ECOS By / November 3, 2016

Outcome of the European Council of 20-21 October 2016

Written by Ralf Drachenberg and Suzana Anghel, Migration was the main topic at the European Council of 20-21 October 2016,…

Written by Ralf Drachenberg and Suzana Anghel,

European Council logoMigration was the main topic at the European Council of 20-21 October 2016, and featured most prominently in its conclusions. Other topics discussed were global and economic issues, external relations and trade issues, in particular the Comprehensive Economic and Trade Agreement with Canada.

This was the first formal European Council meeting since the informal meeting of 27 Heads of State or Government on 16 September 2016 in Bratislava, and it demonstrated how the meetings in this format are shaping the European Council’s agenda. The European Council President, Donald Tusk, had already made clear that the Bratislava declaration and roadmap would guide leaders’ actions at their regular European Council meetings.

1. Migration

  • Protecting the external borders

As flagged up in the EPRS Outlook for the European Council on 20-21 October 2016, the European Council stressed the importance of the European Border and Coast Guard in getting ‘back to Schengen’ (i.e. the gradual abolition of border controls within the Schengen area) and agreed that their objective is to lift temporary border controls over time.

EU leaders called for the swift adoption of the revised Schengen Borders Code, and asked the Council to determine, before the end of 2016, its position on an entry/exit system registering the entry and exit data of third-country nationals crossing the external borders of the European Union. They also looked forward to the forthcoming Commission proposal for a European Travel Information and Authorisation System (ETIAS), to allow for advance security checks on visa-exempt travellers.

  • Tackling migration flows

The European Council recognised the significant contribution of the ‘frontline’ Member States in recent years. As more efforts are needed to stem the flows of migrants, in particular from Africa, and to improve return rates, EU leaders underlined the importance of the implementation of the Partnership Framework of cooperation with individual countries of origin and transit. The High Representative/Vice-President of the Commission (HR/VP), Federica Mogherini, was tasked with presenting an update on the progress with priority countries (Ethiopia, Mali, Niger, Nigeria, Senegal) at the December 2016 European Council meeting, and to outline the results achieved in terms of arrivals and returns.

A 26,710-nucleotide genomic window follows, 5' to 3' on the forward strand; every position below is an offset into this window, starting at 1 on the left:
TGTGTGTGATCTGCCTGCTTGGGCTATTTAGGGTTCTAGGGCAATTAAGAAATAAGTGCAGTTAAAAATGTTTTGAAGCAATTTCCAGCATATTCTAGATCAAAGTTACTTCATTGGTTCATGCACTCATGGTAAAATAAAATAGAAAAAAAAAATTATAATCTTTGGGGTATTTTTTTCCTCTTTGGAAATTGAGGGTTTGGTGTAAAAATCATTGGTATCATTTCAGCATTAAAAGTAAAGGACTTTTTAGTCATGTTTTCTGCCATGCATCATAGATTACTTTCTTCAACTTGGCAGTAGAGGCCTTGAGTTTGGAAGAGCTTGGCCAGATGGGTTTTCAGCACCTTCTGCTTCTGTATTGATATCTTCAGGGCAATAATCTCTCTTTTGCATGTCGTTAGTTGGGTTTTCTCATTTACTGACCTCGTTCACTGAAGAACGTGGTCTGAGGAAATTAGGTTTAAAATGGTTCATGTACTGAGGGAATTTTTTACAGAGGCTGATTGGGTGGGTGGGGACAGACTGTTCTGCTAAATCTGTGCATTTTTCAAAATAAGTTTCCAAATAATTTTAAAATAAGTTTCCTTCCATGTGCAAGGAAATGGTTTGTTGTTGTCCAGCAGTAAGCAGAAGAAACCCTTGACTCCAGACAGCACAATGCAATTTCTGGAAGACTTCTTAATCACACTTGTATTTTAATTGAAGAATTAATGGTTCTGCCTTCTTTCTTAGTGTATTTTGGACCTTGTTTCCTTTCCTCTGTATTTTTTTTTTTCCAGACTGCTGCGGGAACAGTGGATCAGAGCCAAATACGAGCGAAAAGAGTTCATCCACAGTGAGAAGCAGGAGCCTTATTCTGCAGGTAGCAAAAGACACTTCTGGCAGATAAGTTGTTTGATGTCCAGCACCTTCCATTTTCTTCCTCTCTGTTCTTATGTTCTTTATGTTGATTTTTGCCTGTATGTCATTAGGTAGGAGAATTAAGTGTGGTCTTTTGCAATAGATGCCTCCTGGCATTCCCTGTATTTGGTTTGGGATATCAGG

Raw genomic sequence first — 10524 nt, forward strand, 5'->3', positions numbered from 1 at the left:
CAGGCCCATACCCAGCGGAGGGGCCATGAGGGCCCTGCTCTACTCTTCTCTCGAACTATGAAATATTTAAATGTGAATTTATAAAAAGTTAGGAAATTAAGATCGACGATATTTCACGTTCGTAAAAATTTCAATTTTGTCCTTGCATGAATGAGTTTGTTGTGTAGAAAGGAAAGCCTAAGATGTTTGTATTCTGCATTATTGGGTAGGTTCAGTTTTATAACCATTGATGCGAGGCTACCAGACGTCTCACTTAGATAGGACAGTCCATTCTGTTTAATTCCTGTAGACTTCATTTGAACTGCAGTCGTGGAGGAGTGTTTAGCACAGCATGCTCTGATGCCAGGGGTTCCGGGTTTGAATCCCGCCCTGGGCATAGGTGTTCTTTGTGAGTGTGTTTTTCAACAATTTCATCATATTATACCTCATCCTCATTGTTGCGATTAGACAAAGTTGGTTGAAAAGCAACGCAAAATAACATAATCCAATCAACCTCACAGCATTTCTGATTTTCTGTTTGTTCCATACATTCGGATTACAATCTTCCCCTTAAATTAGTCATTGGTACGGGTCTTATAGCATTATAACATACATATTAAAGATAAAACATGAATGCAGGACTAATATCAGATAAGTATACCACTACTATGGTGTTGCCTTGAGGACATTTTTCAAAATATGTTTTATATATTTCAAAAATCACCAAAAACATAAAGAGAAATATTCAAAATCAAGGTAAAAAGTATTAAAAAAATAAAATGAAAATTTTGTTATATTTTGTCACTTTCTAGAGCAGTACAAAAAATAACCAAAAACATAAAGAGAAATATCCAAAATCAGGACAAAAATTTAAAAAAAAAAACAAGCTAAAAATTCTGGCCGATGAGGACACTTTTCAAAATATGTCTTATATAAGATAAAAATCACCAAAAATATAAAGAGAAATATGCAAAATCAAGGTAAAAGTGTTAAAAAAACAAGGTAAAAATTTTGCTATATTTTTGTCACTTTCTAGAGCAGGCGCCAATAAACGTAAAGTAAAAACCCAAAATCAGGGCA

The Heads of State or Government also recalled the goal of tackling the root causes of migration, and welcomed the New York Declaration for Refugees and Migrants, calling on all global actors to shoulder their responsibilities.

Other key requests included further implementation of the EU-Turkey statement and continued support for the countries along the Western Balkans route. More specifically, returns from the Greek islands to Turkey should be accelerated, Member States should respond to the relevant calls for resources to assist Greece, and the co-legislators were invited to ‘reach agreement within the next few weeks on the revision of the suspension mechanism applied to visa’.

  • Other elements of the comprehensive strategy

Leaders called upon the European Asylum Support Office (EASO) to ensure that the asylum intervention pool (AIP) becomes operational as soon as possible. The European Council also asked Member States to intensify and accelerate their work on relocation and on existing resettlement schemes. It invited the Council to agree on its position regarding the External Investment Plan before December 2016, so as to facilitate a swift agreement with the European Parliament in the first half of 2017.

EU leaders also called for the continuation of the reform of the Common European Asylum System, including the application of the principles of responsibility and solidarity. The next European Council meeting on 15-16 December 2016 will consider proposals on how to deal with the question of solidarity among Member States during the crisis. The European Council President, Donald Tusk, reported that the European Council ‘agreed that there would be no solidarity à la carte’. In the same vein, the President of the European Parliament, Martin Schulz, called for ‘effective solidarity … simultaneously and at all levels of EU action on asylum and migration’.

Progress on the implementation of the various dimensions of the EU’s migration policy will be assessed again at the European Council meeting of 15-16 December 2016.

2. International trade

  • Trade defence instruments

EU leaders have committed to reaching an agreement on the modernisation of all trade defence instruments by the end of 2016, and have tasked trade ministers with breaking the stalemate on the remaining issues. The Commission tabled a legislative proposal in April 2013, but it has not yet been adopted, due to divergent opinions among Member States. The Commission acknowledged that, in its present shape, EU legislation on trade defence instruments can no longer adequately address current challenges, such as external overcapacity or dumping. Member States have been divided, primarily over the application of the ‘lesser duty rule’. Derogations from this rule under specific circumstances would allow the EU to impose higher anti-dumping duties on imports from third countries. Trade ministers will be meeting on 11 November 2016 with the aim of reaching an agreement on the 2013 proposal.

  • EU-Canada Comprehensive Economic and Trade Agreement (CETA)

EU leaders underlined the importance of a swift decision to sign, and provisionally apply, the EU-Canada Comprehensive Economic and Trade Agreement. Objections to the signature of the agreement had been raised by Romania and Bulgaria and Belgium’s Walloon and Brussels regions. Romania and Bulgaria made their signature of the agreement conditional on the lifting of the visa requirement for their citizens by 1 December 2017. An internal Belgian agreement on the signature of CETA was reached on 27 October 2016, and was submitted for the approval of the other 27 EU Member States. On 28 October 2016, the Council adopted a package of decisions on CETA, including decisions on the signature and the provisional application of the agreement. A Joint Interpretative Instrument accompanies the treaty. It provides a binding interpretation of CETA´s terms on specific issues. The treaty was signed on 30 October 2016 at the EU-Canada Summit.

  • Negotiations on free trade agreements with Mercosur, the US and Japan

EU leaders also underlined the importance of intensifying trade negotiations with other partners, in particular with Mercosur members (Argentina, Brazil, Paraguay and Uruguay). Negotiations between the EU and Mercosur on a free trade agreement started in 1999, but they were suspended in 2004 due to differences regarding trade in agriculture, services and the opening of public procurement markets. Negotiations were officially re-launched on 17 May 2010 and have now shown progress in a wide range of areas.